Childhood epilepsy in contemporary society: risk perceptions among children and their family members

Michelle Webster

Research output: Contribution to journalArticlepeer-review

21 Downloads (Pure)


Although uncertainty is a key characteristic of epilepsy, and despite the close relationship between uncertainty and risk, our understanding of individuals’ experiences of childhood epilepsy in relation to risk is limited. In this paper I explore family members’ perceptions of the risks associated with the condition by drawing on qualitative data collected during 2013 and 2014 from 24 families with a child with epilepsy (including data from 28 parents, 13 children with epilepsy and 14 siblings). The diagnosis of childhood epilepsy provided parents and children with a new framework that they used to evaluate risks posed by the physical environment. Indeed, roads, water and heights were reconceptualised when viewed through an ‘epilepsy lens’ and were seen to present more risk to the child with epilepsy in comparison to the level of risk the same hazards posed to their siblings or peers. Furthermore, while parents described prioritising new and reconceptualised physical risks to their child, the children with epilepsy were more concerned about being stigmatised by their peers. The children’s discussions surrounding stigma suggest that this results from interactions with their peers, rather than stigma being learnt within the family, as previous studies have suggested. Overall, I demonstrate that risk is a central feature of contemporary experiences of epilepsy for children with the condition and their parents, but that parents and children perceive and prioritise risks differently.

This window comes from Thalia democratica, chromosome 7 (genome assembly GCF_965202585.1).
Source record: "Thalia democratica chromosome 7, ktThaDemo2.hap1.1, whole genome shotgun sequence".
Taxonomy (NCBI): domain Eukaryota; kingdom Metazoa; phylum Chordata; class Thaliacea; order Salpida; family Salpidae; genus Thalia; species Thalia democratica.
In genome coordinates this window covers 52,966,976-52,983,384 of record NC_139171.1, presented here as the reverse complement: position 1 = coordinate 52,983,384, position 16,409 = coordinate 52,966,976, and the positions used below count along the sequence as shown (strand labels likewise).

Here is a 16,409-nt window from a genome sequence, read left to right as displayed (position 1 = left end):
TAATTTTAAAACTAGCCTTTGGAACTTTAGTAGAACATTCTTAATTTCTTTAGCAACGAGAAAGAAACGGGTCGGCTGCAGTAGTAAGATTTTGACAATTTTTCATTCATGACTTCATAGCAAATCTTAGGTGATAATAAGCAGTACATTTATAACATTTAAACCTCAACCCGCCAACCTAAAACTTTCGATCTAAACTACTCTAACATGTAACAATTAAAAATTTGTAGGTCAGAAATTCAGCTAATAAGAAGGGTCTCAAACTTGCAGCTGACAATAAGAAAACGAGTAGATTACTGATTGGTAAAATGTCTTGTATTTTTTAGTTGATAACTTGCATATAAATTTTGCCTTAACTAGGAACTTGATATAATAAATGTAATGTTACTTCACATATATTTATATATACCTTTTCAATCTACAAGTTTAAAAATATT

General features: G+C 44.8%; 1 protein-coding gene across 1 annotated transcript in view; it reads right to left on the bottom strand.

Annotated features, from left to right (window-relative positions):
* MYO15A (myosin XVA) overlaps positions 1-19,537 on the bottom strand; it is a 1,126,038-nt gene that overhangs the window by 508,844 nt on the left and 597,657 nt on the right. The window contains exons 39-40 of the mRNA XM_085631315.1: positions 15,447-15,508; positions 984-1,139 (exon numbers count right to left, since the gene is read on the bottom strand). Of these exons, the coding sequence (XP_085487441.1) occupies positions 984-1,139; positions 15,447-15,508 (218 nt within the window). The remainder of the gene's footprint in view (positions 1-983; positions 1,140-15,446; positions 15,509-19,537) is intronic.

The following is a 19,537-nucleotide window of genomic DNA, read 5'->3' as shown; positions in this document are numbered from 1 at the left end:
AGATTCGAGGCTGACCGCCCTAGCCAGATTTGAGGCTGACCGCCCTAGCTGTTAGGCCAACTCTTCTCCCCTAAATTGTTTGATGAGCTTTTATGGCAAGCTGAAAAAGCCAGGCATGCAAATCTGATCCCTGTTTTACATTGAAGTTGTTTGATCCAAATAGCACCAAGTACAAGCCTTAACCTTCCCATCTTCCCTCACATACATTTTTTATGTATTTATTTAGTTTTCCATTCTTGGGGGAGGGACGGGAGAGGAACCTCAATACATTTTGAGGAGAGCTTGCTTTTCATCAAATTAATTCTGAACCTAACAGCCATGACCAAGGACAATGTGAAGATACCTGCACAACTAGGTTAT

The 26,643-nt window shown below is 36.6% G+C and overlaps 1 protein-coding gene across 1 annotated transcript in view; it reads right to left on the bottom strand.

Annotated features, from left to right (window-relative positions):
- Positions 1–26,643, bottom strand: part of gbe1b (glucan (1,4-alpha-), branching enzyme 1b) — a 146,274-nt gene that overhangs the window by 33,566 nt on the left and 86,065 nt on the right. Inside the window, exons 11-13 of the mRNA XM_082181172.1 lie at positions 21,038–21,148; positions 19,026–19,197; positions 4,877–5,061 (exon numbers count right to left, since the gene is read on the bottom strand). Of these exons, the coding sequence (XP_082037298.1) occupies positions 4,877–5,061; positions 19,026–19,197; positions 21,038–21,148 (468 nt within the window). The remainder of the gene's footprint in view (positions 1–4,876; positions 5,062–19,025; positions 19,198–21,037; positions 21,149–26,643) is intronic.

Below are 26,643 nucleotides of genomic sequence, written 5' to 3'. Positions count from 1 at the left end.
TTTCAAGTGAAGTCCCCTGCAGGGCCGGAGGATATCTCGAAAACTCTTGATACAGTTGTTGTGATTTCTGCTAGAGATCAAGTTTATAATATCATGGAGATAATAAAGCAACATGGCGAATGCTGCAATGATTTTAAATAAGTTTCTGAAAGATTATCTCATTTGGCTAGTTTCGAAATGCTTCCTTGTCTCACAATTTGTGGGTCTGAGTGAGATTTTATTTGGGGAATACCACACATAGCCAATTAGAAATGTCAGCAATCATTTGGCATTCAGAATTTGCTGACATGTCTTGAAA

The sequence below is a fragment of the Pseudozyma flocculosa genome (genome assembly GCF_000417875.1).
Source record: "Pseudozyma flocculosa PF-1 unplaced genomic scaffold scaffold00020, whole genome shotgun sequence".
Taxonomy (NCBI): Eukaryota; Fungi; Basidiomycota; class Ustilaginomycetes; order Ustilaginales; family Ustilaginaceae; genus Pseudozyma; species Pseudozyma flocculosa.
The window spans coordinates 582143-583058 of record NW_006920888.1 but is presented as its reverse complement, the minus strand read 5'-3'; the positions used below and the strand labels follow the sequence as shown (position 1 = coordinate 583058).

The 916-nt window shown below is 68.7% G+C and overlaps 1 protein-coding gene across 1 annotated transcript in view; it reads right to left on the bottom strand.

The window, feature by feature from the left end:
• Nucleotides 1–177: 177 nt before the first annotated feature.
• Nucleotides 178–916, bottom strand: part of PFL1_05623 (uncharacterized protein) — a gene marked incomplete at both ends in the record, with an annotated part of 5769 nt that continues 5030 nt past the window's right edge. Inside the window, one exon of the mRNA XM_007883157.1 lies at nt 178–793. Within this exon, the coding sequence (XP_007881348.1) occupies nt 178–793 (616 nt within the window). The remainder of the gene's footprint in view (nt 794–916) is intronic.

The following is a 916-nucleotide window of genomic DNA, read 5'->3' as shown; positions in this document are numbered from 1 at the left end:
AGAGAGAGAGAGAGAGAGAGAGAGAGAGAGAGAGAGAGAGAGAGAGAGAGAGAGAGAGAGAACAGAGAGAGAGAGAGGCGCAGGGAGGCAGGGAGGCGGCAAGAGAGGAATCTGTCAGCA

Original languageEnglish
Pages (from-to)53-68
Number of pages16
JournalHealth, Risk and Society
Issue number1
Early online date15 Jan 2020
Publication statusPublished - 2020

Cite this